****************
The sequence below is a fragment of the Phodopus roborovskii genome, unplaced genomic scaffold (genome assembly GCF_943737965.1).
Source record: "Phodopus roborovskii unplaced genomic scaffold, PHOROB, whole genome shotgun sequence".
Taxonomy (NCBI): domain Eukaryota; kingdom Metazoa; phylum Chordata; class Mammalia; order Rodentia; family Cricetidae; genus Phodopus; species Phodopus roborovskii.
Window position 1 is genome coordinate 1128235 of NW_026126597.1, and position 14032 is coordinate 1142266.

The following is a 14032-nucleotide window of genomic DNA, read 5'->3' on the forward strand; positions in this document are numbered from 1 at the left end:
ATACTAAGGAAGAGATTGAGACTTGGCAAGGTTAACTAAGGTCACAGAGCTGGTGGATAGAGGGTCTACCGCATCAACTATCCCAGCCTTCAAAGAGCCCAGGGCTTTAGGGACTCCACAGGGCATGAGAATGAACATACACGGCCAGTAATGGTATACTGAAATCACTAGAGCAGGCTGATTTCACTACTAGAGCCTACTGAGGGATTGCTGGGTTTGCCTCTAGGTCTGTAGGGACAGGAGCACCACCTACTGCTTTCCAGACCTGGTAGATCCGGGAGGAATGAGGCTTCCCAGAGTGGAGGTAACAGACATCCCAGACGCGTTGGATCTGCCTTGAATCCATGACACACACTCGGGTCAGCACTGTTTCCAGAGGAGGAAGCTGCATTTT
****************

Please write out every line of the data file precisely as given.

The sequence below is a fragment of the Phodopus roborovskii genome, unplaced genomic scaffold (genome assembly GCF_943737965.1).
Source record: "Phodopus roborovskii unplaced genomic scaffold, PHOROB, whole genome shotgun sequence".
Taxonomy (NCBI): domain Eukaryota; kingdom Metazoa; phylum Chordata; class Mammalia; order Rodentia; family Cricetidae; genus Phodopus; species Phodopus roborovskii.
Window position 1 is genome coordinate 1128235 of NW_026126597.1, and position 14032 is coordinate 1142266.

The following is a 14032-nucleotide window of genomic DNA, read 5'->3' on the forward strand; positions in this document are numbered from 1 at the left end:
ATACTAAGGAAGAGATTGAGACTTGGCAAGGTTAACTAAGGTCACAGAGCTGGTGGATAGAGGGTCTACCGCATCAACTATCCCAGCCTTCAAAGAGCCCAGGGCTTTAGGGACTCCACAGGGCATGAGAATGAACATACACGGCCAGTAATGGTATACTGAAATCACTAGAGCAGGCTGATTTCACTACTAGAGCCTACTGAGGGATTGCTGGGTTTGCCTCTAGGTCTGTAGGGACAGGAGCACCACCTACTGCTTTCCAGACCTGGTAGATCCGGGAGGAATGAGGCTTCCCAGAGTGGAGGTAACAGACATCCCAGACGCGTTGGATCTGCCTTGAATCCATGACACACACTCGGGTCAGCACTGTTTCCAGAGGAGGAAGCTGCATTTT